Georgia’s Turkey Situation

Daryl Kirby | March 10, 2019

The story of wild turkeys in Georgia has all the elements of a novel. Like all good plots, our wild turkey story includes the obligatory tragedy, a fall. Dark days.

While some hunters would say it’s getting too dark for comfort in their turkey woods right now, the true dark days were during the last century when there weren’t any birds, like almost none.

As in any good story, this one has a comeback. Around 1950, Game & Fish folks made their first effort to restock turkeys, catching some birds from McDuffie County and moving them to Berry College. Catching turkeys was tough. So for about 15 years the state tried raising turkeys in pens and releasing them. That didn’t work so well. Meanwhile, in the 1950s a Forest Service biologist in South Carolina, Duff Holbrook, was figuring out how to catch turkeys with a cannon net.

Wild turkey restocking efforts had its fulcrum, a pivot point.

In 1973, Georgia had an estimated 17,000 turkeys, but large swaths of the state still had no birds at all. That year Game & Fish began catching and moving birds. The last turkeys restocked in Georgia was in 1998 when a flock was released in Irwin County. Ironically, Georgia’s turkey population and the quality of hunting was about to peak. The ’90s were the glory years for Georgia turkey hunters. Then the quality began to decline. The past five years have been far cry from the glory years.

We know the number of poults—turkey babies—is way down. From averages of around four poults per hen, now we see average poult-per-hen counts closer to one.

Hunter satisfaction is down. Hunter numbers are down. Hen turkeys—for some reason or a combination of reasons—are now making 75 percent fewer baby turkeys.

Should that concern anyone?

We know it concerns turkey hunters because we hear from them often. They have theories that vary widely.

One of the better turkey hunters I know is convinced the turkey decline is caused by chicken litter being spread on pasture and farm land as fertilizer. Another calls me every April when the national forests and WMAs in middle Georgia go up in so much smoke that country kids with asthma have to stay inside. He’s convinced burning during the nesting season is the issue. Biologists across the Southeast are beginning to believe turkey season opens too soon and hunters are killing too many gobblers before they have a chance to breed the hens. South Carolina and Arkansas have already moved opening day back, and don’t be surprised if that’s coming for more southern states.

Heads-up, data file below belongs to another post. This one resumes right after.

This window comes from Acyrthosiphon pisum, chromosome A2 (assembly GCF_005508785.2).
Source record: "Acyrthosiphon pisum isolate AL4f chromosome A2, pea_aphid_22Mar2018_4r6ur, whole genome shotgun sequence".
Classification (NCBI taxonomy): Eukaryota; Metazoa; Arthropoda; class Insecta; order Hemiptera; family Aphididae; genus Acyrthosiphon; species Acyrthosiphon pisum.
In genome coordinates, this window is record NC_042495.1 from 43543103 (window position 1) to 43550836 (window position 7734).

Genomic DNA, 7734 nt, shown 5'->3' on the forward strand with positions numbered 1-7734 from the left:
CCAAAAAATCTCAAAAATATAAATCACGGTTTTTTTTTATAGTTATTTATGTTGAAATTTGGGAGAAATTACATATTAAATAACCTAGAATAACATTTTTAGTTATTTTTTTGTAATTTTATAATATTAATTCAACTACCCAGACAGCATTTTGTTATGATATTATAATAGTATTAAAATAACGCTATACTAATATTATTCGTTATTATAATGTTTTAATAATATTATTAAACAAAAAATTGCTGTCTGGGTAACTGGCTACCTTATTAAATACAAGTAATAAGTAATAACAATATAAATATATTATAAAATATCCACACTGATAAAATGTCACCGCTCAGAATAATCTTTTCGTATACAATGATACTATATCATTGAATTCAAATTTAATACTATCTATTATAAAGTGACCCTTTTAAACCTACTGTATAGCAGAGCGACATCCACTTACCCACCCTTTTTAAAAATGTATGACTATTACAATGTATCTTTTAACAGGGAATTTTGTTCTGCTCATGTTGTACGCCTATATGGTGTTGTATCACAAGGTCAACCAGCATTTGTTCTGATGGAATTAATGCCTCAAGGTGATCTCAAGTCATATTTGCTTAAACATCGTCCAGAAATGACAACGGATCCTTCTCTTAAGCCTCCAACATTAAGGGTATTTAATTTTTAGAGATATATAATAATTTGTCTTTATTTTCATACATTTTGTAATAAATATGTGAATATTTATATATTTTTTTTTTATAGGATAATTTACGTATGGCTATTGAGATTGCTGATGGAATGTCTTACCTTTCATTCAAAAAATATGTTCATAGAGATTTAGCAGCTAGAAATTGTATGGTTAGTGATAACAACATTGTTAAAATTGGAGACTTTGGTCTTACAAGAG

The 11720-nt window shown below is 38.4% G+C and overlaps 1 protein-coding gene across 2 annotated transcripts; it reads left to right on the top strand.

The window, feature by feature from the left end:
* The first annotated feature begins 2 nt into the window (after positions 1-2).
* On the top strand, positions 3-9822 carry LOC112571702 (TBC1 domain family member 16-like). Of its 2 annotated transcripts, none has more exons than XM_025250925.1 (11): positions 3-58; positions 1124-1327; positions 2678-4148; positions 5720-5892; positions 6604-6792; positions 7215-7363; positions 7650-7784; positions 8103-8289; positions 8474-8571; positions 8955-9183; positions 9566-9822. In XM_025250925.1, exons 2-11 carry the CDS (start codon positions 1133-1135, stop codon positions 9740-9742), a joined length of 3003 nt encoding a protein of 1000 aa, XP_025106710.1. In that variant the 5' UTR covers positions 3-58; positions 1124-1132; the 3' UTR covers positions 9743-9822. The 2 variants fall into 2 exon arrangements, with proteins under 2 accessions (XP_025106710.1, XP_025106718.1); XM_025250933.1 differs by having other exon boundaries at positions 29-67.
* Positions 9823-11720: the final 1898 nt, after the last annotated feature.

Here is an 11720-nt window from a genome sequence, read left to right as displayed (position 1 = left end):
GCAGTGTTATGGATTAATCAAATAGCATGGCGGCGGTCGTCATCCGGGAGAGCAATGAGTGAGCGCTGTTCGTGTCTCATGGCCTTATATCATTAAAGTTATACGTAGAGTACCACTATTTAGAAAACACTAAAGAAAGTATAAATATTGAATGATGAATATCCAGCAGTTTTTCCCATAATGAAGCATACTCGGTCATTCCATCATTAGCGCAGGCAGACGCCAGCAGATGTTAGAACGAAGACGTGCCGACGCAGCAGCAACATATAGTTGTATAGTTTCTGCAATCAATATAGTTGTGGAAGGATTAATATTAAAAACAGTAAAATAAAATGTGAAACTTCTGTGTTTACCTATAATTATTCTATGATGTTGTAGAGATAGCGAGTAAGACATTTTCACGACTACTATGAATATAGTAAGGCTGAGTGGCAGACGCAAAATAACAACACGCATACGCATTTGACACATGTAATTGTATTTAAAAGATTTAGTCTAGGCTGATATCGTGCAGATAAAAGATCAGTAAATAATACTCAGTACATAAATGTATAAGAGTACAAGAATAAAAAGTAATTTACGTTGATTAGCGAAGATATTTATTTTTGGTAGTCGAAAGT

We can’t manage turkeys based on anecdotal evidence from one tract of land. But it’s fair to ask what has changed. If you have fewer turkeys than 15 years ago, what is different?

Are you killing more gobblers too early now than you did back in 1999? If you’ve never burned your property—winter or spring—can that even be a factor? If your tract is wooded and there’s no agriculture or pasture within miles, can chicken litter be a factor?

What has changed that could have caused a dramatic, alarming crash in the number of eggs hatching and poults surviving? What caused a widespread decline in wild turkeys and hunting quality across every southeastern state?

Is it a perfect storm of negative factors? Or is there one factor that could be addressed that could best reverse the downward trend?

My Morgan County property has more turkeys than ever, and there are some things we did different starting about five years ago. We hired a coyote trapper, and we got after the coons with dog-proof traps and the armadillos with live traps. Is that what got us from a turkey maybe spotted every month or so, to several big flocks we see most every day, and enough gobblers that on a spring morning the gobbling makes the hair stand up on the back of your neck?

The status of wild turkeys in Georgia should concern all of us. Whether you turkey hunt or not, it should concern you. If you care about hunting at all, if you care about conservation and how it’s funded and prioritized, if you care about game management, you should be concerned.

There’s too much money, too many experts, too many fundraising banquets, too much great land for wild turkeys not to flourish. Turkey hunting should be better than ever.

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